Artists / Works



Aiko Miyanaga


soramimimisora(hearing things), Sapporo 2014
Photo:Keizo Kioku

Aiko Miyanaga is known for creating works that change over time, including naphthalene casts of everyday items like shoes, clocks, toys, and keys placed inside acrylic cases, and installations incorporating crystallized salt extracted from the sea or rivers. In her works employing naphthalene, the material is sublimated (transformed directly from solid to gas without passing through a liquid phase) at room temperature and gradually condenses into crystals inside the case, but even after losing its solid form it continues to evolve, retaining its constituent parts and mass. Miyanaga’s “changing sculptures” are charged with an ephemeral beauty, and whisper of lingering time trapped within their cases’ confines, acting powerfully on the viewer’s memory. Her work of recent years has broadened its scope, opening a window on a constantly shifting world woven of invisible connections, rendering visible the hidden harmonies within dissonance.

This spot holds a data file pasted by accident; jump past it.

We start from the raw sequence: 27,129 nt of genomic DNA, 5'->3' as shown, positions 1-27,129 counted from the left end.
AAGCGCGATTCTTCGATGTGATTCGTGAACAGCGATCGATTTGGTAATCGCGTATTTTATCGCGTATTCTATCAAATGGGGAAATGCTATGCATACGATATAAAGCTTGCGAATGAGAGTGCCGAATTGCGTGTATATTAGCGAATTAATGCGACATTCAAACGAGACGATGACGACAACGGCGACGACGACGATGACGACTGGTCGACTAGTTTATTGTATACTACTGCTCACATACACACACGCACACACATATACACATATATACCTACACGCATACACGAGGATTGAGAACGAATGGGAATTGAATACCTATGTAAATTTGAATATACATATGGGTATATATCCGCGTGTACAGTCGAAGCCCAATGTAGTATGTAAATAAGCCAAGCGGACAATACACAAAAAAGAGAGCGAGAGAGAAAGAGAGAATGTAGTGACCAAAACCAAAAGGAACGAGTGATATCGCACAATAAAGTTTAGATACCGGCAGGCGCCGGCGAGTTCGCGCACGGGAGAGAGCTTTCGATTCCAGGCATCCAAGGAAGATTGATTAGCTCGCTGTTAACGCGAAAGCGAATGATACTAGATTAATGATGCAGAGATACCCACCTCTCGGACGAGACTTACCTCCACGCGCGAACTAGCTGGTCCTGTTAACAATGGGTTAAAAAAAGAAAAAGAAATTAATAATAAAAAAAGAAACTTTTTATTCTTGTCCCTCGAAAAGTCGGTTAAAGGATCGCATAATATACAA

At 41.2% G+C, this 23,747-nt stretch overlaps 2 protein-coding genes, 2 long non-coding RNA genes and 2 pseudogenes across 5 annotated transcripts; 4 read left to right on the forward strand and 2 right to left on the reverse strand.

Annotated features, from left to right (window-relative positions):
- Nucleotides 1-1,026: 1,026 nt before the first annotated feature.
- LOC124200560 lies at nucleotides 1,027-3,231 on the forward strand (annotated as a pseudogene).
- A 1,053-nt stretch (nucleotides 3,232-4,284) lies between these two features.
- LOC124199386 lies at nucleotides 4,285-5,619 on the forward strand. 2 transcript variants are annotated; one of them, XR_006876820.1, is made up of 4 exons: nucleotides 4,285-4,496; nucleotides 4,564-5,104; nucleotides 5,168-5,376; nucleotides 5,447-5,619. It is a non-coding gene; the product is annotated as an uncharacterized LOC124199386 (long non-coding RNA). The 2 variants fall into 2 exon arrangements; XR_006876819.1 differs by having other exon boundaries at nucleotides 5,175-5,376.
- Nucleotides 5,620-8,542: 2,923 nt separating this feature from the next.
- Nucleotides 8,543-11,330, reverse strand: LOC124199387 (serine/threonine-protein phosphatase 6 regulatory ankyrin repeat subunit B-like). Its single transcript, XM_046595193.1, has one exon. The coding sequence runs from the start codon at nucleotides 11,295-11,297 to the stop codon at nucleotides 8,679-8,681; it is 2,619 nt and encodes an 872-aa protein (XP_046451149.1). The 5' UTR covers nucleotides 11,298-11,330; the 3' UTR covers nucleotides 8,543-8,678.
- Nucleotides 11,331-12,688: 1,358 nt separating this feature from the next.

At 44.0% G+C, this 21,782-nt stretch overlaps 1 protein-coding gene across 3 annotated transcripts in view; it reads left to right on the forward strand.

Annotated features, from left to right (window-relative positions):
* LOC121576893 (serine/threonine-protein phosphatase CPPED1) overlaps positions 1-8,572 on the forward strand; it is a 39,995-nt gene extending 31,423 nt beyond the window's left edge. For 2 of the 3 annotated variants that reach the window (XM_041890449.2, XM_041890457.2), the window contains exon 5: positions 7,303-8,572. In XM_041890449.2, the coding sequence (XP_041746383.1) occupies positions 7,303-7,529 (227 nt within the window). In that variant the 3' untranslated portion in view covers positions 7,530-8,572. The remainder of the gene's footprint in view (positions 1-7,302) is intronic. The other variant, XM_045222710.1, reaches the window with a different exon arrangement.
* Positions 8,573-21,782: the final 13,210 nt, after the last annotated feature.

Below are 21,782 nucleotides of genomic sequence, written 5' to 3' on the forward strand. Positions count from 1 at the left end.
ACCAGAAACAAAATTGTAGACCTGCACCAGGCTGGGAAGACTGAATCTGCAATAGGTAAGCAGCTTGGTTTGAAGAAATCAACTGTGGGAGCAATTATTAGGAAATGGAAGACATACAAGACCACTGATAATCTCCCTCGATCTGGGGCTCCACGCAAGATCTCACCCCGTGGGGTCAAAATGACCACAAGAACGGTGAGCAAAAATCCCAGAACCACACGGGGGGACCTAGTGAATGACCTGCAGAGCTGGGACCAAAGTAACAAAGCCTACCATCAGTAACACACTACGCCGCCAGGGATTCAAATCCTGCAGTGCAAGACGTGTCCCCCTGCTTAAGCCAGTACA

Miyanaga’s solo exhibitions include “House” (Mizuma Art Gallery, Tokyo, 2013) and “Nakasora – the Reason for Eternity” (The National Museum of Art, Osaka, 2012), and group exhibitions include the Towada Oirase Art Festival (2013) and the Aichi Triennale 2010. She received the Nissan Art Award 2013 Grand Prize and the 22nd Gotoh Memorial Foundation New Artist Award in 2011.

At SIAF 2014, drawing inspiration from springs that well up from deep underground in the upstream section of the Toyohira River, one of Sapporo’s primary waterways, Miyanaga presents a new sound installation employing ceramics from her Soramimimisora (Hearing Things) series. The installation gives concrete form to faint and unpredictable sounds emitted by ceramic vessels after firing, and evokes multiple layers of associations surrounding the source of the river that has nurtured Sapporo for centuries, the rise of the city, and the ceaseless flow of time. On the second floor of the former Takeo Arishima Residence, she also shows book-key-, a work which is a naphthalene cast of a book containing a key.


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